7 – High Gate Cemetery Vampires and the Occult
High Gate cemetery has had reports of ghosts and matters of the occult throughout it’s history but things reached boiling point in the 1970’s with reports that the cemetery was being used by vampires and the first official vampire hunt took place on Friday 13th March 1970. The so called High Gate Vampire has been regularly featured in books and internet sites about the occult.
6 – Paris Catacombs The Remains Of 6 Million People
Situated just south of the former city gate of Paris (“Barrière d’Enfer”) the catacombs of Paris are home to an estimated 6 million human remains. First used y the Roman’s in the 4th century and later a church was erected but that was demolished by the Norman invaders in the 9th century. In more recent times the catacombs were opened to the public in the 18th century but become more popular with visitors in the 19th century. Since December 2009 the catacombs have been re=opened for the public and are now part of the 14 city of Paris museums.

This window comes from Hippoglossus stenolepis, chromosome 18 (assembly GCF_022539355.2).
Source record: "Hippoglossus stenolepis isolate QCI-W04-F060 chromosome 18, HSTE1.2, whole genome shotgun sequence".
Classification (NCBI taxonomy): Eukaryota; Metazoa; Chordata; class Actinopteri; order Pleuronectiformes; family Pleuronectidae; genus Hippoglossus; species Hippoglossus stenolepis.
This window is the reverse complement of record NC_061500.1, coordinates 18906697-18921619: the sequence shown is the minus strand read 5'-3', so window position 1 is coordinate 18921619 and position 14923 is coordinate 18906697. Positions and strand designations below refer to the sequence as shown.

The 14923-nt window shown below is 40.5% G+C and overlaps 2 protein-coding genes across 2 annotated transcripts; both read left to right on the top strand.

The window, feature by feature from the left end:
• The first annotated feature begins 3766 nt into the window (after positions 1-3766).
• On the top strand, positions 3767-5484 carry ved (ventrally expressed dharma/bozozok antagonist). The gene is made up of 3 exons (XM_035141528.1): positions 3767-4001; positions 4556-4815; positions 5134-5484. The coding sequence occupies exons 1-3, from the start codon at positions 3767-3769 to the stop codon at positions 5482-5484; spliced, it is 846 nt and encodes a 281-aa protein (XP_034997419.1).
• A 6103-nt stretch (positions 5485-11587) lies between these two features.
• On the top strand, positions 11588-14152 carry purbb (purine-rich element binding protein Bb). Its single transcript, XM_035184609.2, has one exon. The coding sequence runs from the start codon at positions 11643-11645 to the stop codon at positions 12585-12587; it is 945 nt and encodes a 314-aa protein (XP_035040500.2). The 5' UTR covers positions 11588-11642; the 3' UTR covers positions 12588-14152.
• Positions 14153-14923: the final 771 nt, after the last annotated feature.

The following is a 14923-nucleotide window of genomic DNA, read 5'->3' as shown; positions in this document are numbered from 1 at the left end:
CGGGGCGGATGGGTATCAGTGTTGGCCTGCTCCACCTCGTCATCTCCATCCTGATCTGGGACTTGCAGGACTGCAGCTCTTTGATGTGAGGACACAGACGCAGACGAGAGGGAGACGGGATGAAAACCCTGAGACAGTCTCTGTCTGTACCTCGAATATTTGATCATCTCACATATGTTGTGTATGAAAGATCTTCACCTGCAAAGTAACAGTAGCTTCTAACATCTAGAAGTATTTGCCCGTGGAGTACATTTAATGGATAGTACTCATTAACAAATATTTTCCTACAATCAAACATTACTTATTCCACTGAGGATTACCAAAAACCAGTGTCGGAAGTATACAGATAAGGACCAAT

5 – Poveglia Psychiatric Hospital
On the island of Poveglia, Venice, Italy lies a building that dates back to the 12th century. Used as a psychiatric hospital but also as a dumping ground for the bodies of plague victims, it is said that the remains of 100,000 people are on this small island which was kept in quarantine right up until 1922 and is supposedly Italy’s most haunted place.
4 – Sedlec Ossuary 70,000 Human Remains
For hundreds of years people were buried at this site and when the bones were exhumed to make space for this small Roman Catholic chapel located under the Cemetery at the Church of All Saints in Sedlec, Czech Republic an estimated 70,000 skeletons were dug up and their bones have been arranged to form decorations and furnishings. It one of the most visited tourist attractions of the Czech Republic with over 200,000 visitors each year.
3 – Skull Chapel Poland